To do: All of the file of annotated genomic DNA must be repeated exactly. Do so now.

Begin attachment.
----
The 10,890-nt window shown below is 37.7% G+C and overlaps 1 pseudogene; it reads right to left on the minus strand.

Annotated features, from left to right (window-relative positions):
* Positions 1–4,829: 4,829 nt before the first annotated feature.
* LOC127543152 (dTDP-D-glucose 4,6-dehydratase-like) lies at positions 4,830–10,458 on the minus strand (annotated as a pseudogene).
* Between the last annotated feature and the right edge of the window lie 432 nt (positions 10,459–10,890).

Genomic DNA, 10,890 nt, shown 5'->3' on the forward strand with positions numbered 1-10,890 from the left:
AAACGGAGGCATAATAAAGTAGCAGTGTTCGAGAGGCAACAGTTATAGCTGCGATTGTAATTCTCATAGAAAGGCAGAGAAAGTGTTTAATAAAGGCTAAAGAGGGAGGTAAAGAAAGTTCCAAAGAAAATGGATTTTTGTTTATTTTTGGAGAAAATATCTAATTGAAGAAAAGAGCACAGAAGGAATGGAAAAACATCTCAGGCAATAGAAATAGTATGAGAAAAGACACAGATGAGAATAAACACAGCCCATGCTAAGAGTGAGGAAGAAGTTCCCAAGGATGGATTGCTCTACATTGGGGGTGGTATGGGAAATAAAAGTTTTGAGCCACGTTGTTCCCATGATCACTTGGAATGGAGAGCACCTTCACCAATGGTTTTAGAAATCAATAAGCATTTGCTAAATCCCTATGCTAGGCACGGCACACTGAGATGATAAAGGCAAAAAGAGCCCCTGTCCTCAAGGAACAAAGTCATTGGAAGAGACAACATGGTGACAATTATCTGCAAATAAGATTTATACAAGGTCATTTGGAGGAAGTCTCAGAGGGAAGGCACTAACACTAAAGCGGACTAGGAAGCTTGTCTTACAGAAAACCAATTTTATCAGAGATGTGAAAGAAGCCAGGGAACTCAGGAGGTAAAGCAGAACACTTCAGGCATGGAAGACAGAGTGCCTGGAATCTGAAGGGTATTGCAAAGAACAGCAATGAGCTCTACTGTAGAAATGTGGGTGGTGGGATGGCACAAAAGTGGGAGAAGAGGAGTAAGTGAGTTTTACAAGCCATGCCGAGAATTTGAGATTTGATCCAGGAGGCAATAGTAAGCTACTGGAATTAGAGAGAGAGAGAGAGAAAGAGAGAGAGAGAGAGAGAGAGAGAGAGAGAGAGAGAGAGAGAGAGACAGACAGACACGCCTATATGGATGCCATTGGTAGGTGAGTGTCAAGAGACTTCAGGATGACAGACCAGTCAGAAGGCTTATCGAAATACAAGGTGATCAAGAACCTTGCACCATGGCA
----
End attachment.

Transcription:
The 10,890-nt window shown below is 37.7% G+C and overlaps 1 pseudogene; it reads right to left on the minus strand.

Annotated features, from left to right (window-relative positions):
* Positions 1–4,829: 4,829 nt before the first annotated feature.
* LOC127543152 (dTDP-D-glucose 4,6-dehydratase-like) lies at positions 4,830–10,458 on the minus strand (annotated as a pseudogene).
* Between the last annotated feature and the right edge of the window lie 432 nt (positions 10,459–10,890).

Genomic DNA, 10,890 nt, shown 5'->3' on the forward strand with positions numbered 1-10,890 from the left:
AAACGGAGGCATAATAAAGTAGCAGTGTTCGAGAGGCAACAGTTATAGCTGCGATTGTAATTCTCATAGAAAGGCAGAGAAAGTGTTTAATAAAGGCTAAAGAGGGAGGTAAAGAAAGTTCCAAAGAAAATGGATTTTTGTTTATTTTTGGAGAAAATATCTAATTGAAGAAAAGAGCACAGAAGGAATGGAAAAACATCTCAGGCAATAGAAATAGTATGAGAAAAGACACAGATGAGAATAAACACAGCCCATGCTAAGAGTGAGGAAGAAGTTCCCAAGGATGGATTGCTCTACATTGGGGGTGGTATGGGAAATAAAAGTTTTGAGCCACGTTGTTCCCATGATCACTTGGAATGGAGAGCACCTTCACCAATGGTTTTAGAAATCAATAAGCATTTGCTAAATCCCTATGCTAGGCACGGCACACTGAGATGATAAAGGCAAAAAGAGCCCCTGTCCTCAAGGAACAAAGTCATTGGAAGAGACAACATGGTGACAATTATCTGCAAATAAGATTTATACAAGGTCATTTGGAGGAAGTCTCAGAGGGAAGGCACTAACACTAAAGCGGACTAGGAAGCTTGTCTTACAGAAAACCAATTTTATCAGAGATGTGAAAGAAGCCAGGGAACTCAGGAGGTAAAGCAGAACACTTCAGGCATGGAAGACAGAGTGCCTGGAATCTGAAGGGTATTGCAAAGAACAGCAATGAGCTCTACTGTAGAAATGTGGGTGGTGGGATGGCACAAAAGTGGGAGAAGAGGAGTAAGTGAGTTTTACAAGCCATGCCGAGAATTTGAGATTTGATCCAGGAGGCAATAGTAAGCTACTGGAATTAGAGAGAGAGAGAGAGAAAGAGAGAGAGAGAGAGAGAGAGAGAGAGAGAGAGAGAGAGAGAGAGACAGACAGACACGCCTATATGGATGCCATTGGTAGGTGAGTGTCAAGAGACTTCAGGATGACAGACCAGTCAGAAGGCTTATCGAAATACAAGGTGATCAAGAACCTTGCACCATGGCA